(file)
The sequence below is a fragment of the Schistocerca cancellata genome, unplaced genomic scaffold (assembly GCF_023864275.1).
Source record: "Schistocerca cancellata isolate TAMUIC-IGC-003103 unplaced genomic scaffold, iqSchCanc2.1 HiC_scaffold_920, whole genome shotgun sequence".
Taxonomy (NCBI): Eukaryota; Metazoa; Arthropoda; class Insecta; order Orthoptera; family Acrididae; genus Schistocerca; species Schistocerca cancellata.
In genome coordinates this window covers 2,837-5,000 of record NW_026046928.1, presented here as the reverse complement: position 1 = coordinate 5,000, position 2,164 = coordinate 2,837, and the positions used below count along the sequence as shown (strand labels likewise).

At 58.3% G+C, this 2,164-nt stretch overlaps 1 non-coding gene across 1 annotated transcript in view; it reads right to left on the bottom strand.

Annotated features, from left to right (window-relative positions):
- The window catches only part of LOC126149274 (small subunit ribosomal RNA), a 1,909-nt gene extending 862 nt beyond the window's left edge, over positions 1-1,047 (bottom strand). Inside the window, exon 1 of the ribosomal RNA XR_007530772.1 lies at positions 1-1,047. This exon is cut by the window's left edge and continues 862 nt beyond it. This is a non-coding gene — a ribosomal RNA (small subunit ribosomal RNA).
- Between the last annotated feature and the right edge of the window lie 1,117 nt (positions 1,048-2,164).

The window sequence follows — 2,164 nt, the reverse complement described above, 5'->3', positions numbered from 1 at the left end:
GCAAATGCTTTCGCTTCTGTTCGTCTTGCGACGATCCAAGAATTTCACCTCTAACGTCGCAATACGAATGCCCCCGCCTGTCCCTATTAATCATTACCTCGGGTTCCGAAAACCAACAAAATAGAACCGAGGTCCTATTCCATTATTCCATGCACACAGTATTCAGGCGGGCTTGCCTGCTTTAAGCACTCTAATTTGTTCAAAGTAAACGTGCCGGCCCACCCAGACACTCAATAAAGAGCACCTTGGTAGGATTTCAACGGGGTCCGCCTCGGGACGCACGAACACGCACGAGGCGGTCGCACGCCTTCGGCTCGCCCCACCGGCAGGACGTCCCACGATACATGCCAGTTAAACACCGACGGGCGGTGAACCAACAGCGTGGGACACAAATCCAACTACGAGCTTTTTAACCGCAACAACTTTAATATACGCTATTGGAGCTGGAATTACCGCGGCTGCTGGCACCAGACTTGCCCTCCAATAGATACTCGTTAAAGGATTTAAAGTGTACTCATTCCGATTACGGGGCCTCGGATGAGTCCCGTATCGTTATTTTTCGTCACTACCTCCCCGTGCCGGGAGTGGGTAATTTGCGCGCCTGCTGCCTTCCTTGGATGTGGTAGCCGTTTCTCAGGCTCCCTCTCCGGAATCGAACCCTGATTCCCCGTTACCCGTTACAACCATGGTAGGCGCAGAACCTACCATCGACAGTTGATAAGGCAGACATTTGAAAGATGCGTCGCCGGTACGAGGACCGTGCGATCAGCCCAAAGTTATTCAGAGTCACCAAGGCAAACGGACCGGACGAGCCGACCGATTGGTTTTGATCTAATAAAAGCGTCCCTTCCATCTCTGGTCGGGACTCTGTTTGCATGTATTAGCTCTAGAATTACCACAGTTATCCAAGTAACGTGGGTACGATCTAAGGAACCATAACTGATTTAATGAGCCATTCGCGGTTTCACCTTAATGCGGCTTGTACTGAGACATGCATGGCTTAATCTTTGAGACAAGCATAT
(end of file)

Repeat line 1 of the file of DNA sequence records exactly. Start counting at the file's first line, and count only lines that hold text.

The sequence below is a fragment of the Schistocerca cancellata genome, unplaced genomic scaffold (assembly GCF_023864275.1).